OBSCURITY EFFECT: A VALUATION MATCH BETWEEN BUYER AND SELLER OF TIME-SENSITIVE AND VALUE-DEPRECIATING GOOD FOR THE SINGAPORE MILLENNIAL CONSUMER MARKET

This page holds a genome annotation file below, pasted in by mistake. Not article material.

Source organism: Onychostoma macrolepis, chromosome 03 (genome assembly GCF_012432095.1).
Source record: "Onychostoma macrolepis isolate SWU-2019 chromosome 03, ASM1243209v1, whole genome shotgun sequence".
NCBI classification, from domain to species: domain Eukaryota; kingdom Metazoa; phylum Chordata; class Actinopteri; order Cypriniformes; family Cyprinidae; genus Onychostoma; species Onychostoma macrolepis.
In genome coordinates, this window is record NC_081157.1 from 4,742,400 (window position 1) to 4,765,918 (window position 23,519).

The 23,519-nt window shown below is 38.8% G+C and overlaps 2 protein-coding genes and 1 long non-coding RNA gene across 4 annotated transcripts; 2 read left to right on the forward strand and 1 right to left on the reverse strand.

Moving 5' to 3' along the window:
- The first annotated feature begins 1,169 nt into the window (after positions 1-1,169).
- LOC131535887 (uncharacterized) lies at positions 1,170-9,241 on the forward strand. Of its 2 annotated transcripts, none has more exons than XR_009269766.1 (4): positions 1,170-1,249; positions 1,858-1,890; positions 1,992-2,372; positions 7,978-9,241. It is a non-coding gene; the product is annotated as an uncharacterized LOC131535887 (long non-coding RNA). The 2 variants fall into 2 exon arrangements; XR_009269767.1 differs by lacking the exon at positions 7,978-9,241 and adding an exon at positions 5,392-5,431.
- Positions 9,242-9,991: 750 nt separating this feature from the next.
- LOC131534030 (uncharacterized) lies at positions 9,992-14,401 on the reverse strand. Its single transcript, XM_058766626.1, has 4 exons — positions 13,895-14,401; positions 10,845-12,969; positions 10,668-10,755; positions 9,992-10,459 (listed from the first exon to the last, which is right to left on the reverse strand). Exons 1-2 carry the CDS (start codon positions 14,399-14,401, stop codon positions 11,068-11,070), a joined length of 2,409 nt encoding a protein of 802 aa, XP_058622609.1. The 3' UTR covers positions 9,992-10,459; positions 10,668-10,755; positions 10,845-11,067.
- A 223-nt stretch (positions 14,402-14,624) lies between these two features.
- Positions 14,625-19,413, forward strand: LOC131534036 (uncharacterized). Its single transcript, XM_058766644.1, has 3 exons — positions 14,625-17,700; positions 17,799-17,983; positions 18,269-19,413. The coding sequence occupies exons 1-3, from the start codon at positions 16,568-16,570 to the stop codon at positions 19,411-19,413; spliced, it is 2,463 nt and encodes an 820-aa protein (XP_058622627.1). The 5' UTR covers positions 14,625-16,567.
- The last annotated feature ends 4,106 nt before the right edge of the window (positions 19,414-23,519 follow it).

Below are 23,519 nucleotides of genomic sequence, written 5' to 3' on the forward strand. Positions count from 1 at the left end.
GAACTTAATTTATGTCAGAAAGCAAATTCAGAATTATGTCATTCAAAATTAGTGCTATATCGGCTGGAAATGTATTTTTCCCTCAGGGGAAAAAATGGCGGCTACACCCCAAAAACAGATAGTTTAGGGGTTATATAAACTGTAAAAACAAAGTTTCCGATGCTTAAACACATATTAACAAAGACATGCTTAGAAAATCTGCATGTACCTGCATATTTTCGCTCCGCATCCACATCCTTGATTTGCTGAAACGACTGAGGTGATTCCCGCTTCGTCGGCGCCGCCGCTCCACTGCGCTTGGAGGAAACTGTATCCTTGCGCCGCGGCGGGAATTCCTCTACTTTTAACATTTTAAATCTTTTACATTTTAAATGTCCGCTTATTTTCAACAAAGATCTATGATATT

Behavioral economics is a study of decision-making from the perspective of individual’s or institutions’ behavior arising from a departure from the classical economic theory. One example would be the differences in setting buying price and selling price for the same product due to the attachment one has with it. In an uncertain environment where events change rapidly, consumers are not able to indicate their buying price and selling price of the same product rationally, leading to a disparity in prices. And this disparity can be noticeably huge. Over the past 50 years, researchers in the field of psychology, decision science, and economics have studied the varied nature of the irrationality of consumers,and concluded that loss aversion remains the most credible explanation for the disparity. While buyers seek market valuation of products, sellers seek compensation for losing a product when it is sold. Researchers have named this phenomenon the endowment effect. In our research, we have shown that the endowment effect does not apply to a particular class of products - the time-sensitive and value-depreciating products or TSVD products. The selling price is determined by the loss in losing the chance to sell the TSVD products across different points in time, which is fundamentally expressed in the Loss Aversion Sensitivity function or LAS function. And we have shown that the selling price on average can be higher than the buying price on average when consumers’ field of decision-making is obscured. We call this effect the obscurity effect. We researched the obscurity effect using a quantitative survey questionnaire and tested 6 hypotheses in within-subject and between-subject designs using non-parametric and parametric statistical methods. We concluded that the TSVD products follow the LAS function, and the behavioral pattern was disrupted when the obscurity effect is observed. In our discussion, we have provided some explanations for the obscurity effect. These explanations include concepts coming from cognitive psychology, social psychology, and emotions. Finally, we presented two use cases whereby businesses can benefit from curtailing the obscurity effect. Definitions used in this paper are defined by mathematical logic and reasoning.